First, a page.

Now, however, among the gentry of our own day, game dishes have risen to the top of the fancy food pyramid. Game has become a favorite main course at dinner parties and a highlight of the menus in elegant restaurants. But that doesn't mean we average folk can't have a taste. Rabbit, especially, is quite reasonably priced relative to other meat. It's also rich in protein and poor in fat, music to the dietary ears of most modern Americans. Eliza Leslie's "Fricasseed Rabbits" ranks high among the most captivating recipes for game that we found in nineteenth-century cookbooks. So we encourage you to follow along as we cook our own version of this delightful dish.

Rabbit Hunting
At this time of year, wild rabbit season has concluded in most of New England and further south. But with a bit of effort, those of us who hunt butcher shops, farmer's markets, and grocery stores more often than we stalk our food outdoors can find fresh or frozen rabbit, both wild and domesticated. It is generally agreed that hutch rabbits are less lean and gamey-flavored than wild. However, we prepared the following dish using farmed rabbit and it was chock-full of flavor. In buying rabbit, take care to get a relatively small, young animal, though it should be substantial enough to supply meat for four servings. Older, larger rabbits, which some say are more flavorful than the younger variety, are naturally also tougher. The quick-cooking method of the fricassee (see below) works best with more tender meat. We found that a rabbit weighing a bit under 2 lbs. provided pleasant meat.

What's a Rabbit and What Isn't
The family Leporidae includes species of both hare and rabbit. Alan Davidson, the great encyclopedist of food, begins his entry on rabbit in the Oxford Companion to Food (1999) by pointing out the nomenclatural confusion of the terms used in North America to distinguish between rabbits and hares. Davidson tells us that Europeans would consider the American cottontail rabbit and marsh hare to be rabbits; the jackrabbit would be a hare. Ever the pragmatist, Davidson also points out that the main difference is that "the flesh of rabbit is pale and mildly flavoured," that of hare is "dark and often very strong." In Northern Hospitality, we also give a recipe for hare. It's by Englishwoman Susannah Carter and it appears in a colonial edition.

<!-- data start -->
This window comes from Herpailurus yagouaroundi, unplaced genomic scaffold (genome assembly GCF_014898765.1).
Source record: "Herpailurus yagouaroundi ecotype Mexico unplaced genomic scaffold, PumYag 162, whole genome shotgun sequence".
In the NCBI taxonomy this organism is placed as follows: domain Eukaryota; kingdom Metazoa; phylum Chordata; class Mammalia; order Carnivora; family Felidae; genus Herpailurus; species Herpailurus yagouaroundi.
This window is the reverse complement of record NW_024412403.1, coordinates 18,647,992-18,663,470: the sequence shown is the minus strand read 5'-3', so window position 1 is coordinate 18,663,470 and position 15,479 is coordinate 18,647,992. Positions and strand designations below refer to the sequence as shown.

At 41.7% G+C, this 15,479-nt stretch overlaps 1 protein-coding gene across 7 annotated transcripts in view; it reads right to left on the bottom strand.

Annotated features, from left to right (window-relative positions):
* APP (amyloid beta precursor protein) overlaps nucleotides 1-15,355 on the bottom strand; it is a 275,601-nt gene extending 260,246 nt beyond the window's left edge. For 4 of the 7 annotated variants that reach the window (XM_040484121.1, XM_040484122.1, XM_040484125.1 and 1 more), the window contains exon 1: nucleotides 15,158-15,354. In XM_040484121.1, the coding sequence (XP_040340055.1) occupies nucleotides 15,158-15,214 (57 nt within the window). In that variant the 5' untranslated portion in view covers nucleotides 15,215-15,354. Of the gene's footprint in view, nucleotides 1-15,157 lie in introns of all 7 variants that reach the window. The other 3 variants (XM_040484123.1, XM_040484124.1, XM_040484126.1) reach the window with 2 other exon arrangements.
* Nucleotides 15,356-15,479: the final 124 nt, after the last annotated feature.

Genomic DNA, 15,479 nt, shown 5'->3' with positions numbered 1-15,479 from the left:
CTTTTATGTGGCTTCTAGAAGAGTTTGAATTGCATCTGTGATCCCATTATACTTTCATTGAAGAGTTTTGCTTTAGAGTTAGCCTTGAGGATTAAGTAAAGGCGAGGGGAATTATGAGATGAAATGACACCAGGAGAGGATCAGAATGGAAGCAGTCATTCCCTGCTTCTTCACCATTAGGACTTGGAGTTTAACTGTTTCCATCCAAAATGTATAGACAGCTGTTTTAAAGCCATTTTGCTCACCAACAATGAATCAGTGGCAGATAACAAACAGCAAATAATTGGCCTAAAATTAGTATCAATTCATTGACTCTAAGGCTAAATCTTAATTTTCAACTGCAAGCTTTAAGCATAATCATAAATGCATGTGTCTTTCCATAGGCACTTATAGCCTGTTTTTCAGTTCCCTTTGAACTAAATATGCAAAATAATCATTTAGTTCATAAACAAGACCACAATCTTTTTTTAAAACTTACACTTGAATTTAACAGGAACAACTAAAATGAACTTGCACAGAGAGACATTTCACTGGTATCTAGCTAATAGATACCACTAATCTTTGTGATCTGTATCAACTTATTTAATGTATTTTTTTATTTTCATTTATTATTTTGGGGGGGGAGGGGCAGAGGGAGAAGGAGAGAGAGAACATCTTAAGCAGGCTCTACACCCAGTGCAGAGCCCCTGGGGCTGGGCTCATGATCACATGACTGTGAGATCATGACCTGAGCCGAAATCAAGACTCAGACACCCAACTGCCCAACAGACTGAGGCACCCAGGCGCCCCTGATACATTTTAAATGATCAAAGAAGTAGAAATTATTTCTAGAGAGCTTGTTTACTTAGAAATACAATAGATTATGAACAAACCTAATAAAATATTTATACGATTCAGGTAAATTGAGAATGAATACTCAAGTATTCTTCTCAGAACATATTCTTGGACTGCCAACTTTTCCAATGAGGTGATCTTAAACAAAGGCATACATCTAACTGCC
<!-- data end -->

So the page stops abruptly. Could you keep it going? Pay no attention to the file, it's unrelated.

What the Fr__c is a Fricassee?
Fricassees aren’t made that often nowadays, but they were quite popular right through to the end of the nineteenth century. They were one of the many French dishes that the English had begun imitating and adapting in the seventeenth century. Although at first egg yolks were a basic ingredient, in the eighteenth century variations were developed substituting flour-thickened broth, cream, or combinations of these. Also fricassees were usually fried and then simmered, but later on recipes began to appear in which the initial frying was omitted. Leslie’s “Fricasseed Rabbits” is of this latter-day, simmered-only, thickened-broth-and-cream persuasion.

The Ingredients
Serves 4-6

1 1¾ lb. rabbit
1 teaspoon salt
1 teaspoon ground mace
1 teaspoon cayenne pepper
2 tablespoons chopped parsley
2 cups beef stock, warmed
1 tablespoon flour
1½ tablespoons butter, cut into six pats
1 gill (½ cup) light cream
¼ teaspoon nutmeg (about)

Our Version of Eliza Leslie’s Fricasseed Rabbit
First we made our rabbit multiply like, or rather into, rabbit pieces—9 in all, 2 legs, including thighs, 2 halves of the loin or saddle, 5 pieces of rib meat, with bone (the forelegs, head, and offal had been removed previously at the butcher shop).

Then we sprinkled the salt, mace, cayenne pepper, and parsley over the pieces,

put them in a deep skillet,

poured the warmed beef stock over them,

and simmered them, turning them over several times as we did so:

When they were half done (after about 20 minutes),

it was time to coat the six pats of butter in the flour,

add them to the skillet, mix them in with the stock and rabbit pieces, and continue simmering until the pieces were tender, about 20 minutes longer. Then we put the cream and grated nutmeg in our gill measure (optional!—a plain old measuring cup will do just fine)

and mixed it into the liquid in the skillet:

Our fricasseed rabbit was now ready to be enjoyed—a tasty alternative to simmered or fricasseed chicken!

Eliza Leslie’s original recipe, with commentary, can be found in Northern Hospitality, p. 210.